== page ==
Stay alert for nutrient deficiency in corn

Corn Pest Beat: Here is advice on which symptoms to look for and what to do if you see them.
Jul 03, 2019
My agronomist advises checking for nutrient deficiencies. Which ones should I look for, and what are their symptoms? Can I do tissue tests this late? If I see a widespread deficiency, should I pull soil samples now or wait until the field is ready for routine soil sampling?
The Indiana certified crop adviser panel answering this question includes Jamie Bultemeier, A&L Great Lakes Labs, Fort Wayne; Troy Jenkins, agronomist with Ceres Solutions, Rochester; and Marty Park, Great Lakes Seed Service, Rensselaer.
Bultemeier: Often the greatest chance of nutrient deficiency is during the mid- to latter portions of rapid growth or during grain fill. This is the point in the plant’s life when it’s taking up and using nutrients at the greatest rate. Any shortfalls in nutrient availability will be exaggerated. These challenges are also often accompanied by weather challenges such as hot and dry conditions that can reduce the plant’s ability to access limited nutrients.
For corn, the most commonly deficient nutrients are:
Nitrogen, which results in necrosis and then chlorosis of the leaf along the midrib, starting at the bottom of the plant and working upward.
Potassium, which leads to chlorosis and necrosis of the leaf margin starting at the bottom of the plant and working upward.
Sulfur, which mimics a nitrogen deficiency and often occurs in conjunction with nitrogen deficiency.
Zinc, which appears as white striping on the leaf extending from the collar; severe cases can lead to shortened internodes.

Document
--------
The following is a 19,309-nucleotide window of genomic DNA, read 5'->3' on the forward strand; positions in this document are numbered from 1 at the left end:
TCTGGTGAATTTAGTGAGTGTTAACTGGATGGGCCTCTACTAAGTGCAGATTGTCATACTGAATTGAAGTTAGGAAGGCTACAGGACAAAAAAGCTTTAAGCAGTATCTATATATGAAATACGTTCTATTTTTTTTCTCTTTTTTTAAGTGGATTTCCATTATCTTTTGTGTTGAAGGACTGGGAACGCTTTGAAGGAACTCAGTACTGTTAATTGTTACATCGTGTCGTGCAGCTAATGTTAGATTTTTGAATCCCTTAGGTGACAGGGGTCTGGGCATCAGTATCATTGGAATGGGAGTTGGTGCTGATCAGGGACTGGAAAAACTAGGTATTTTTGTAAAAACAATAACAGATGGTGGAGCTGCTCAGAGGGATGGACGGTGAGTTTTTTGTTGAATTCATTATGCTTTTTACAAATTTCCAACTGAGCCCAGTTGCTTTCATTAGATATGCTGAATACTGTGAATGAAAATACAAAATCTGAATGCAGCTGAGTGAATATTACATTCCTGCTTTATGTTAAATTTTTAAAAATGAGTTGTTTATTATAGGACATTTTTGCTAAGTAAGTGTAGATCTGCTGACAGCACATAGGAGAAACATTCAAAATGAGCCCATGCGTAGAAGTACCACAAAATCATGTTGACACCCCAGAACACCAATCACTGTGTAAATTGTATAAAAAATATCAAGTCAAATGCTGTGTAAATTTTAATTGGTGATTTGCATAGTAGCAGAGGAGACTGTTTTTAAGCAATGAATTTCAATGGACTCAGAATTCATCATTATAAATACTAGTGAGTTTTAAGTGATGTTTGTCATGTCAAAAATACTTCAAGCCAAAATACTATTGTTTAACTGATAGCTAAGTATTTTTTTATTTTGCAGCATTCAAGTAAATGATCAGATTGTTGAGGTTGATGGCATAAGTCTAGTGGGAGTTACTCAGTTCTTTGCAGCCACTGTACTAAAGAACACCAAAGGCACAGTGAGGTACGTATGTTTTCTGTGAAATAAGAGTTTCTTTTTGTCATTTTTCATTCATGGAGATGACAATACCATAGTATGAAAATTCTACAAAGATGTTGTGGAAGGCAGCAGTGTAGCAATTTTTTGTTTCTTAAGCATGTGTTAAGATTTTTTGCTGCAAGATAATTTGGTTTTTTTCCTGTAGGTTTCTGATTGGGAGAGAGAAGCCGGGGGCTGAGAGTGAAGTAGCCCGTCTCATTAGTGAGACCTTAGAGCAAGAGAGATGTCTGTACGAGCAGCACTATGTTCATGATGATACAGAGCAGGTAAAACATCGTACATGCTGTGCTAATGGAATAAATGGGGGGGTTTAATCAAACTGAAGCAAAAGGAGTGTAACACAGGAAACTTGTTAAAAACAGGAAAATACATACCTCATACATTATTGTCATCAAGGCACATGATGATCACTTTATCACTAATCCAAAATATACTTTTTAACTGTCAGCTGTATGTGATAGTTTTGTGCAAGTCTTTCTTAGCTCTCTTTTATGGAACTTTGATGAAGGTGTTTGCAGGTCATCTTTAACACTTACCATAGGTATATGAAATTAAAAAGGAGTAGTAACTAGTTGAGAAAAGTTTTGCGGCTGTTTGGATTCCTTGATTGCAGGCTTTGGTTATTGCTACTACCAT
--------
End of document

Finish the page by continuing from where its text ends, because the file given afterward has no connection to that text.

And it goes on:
Iron, which appears as interveinal yellowing.
Boron, which does not often produce distinct visual symptoms, but can lead to reduced kernel pollination.
Jenkins: Checking for macronutrient deficiency on N, P and K in late season using a soil test is unpractical due to testing limitations. Fixing macro deficiencies is almost impossible due to crop need and ability to fertilize adequately and properly. If we see macronutrient deficiencies very late, the yield loss potential most likely has already occurred.
Using tissue testing later in the season to determine nutrient balance, secondary and micronutrient deficiency is a much better way to check plants for hidden hunger. This testing should occur before
pollination and grain fill so foliar applications of micronutrients can be applied properly.
Many times, tissue testing reveals deficiencies when plants appear normal. Because most plants need only small amounts of micronutrients, addressing deficiencies through foliar applications is effective. Tissue testing when seeing a widespread deficiency can help clarify what the deficiency is but might not really tell why it’s happening. A soil test taken from the tissue test area should accompany the tissue test. If widespread macronutrient deficiencies are seen during the season, plan on having a detailed postharvest soil test performed and analyzed by a certified soil lab.
Park: In corn, I would be looking for nitrogen and potash deficiencies. Nitrogen shows up as firing on the leaves, starting at the bottom of the plant and moving up the plant. Individual leaves have the inverted “V” that goes from the edge of the leaf to the midrib as you get closer to the stalk.
Potash deficiency has been showing up more in recent years along the edges of the fields. Look for yellowing which turns to brown along the leaf margins, starting at the tip on the lower portion of the plant.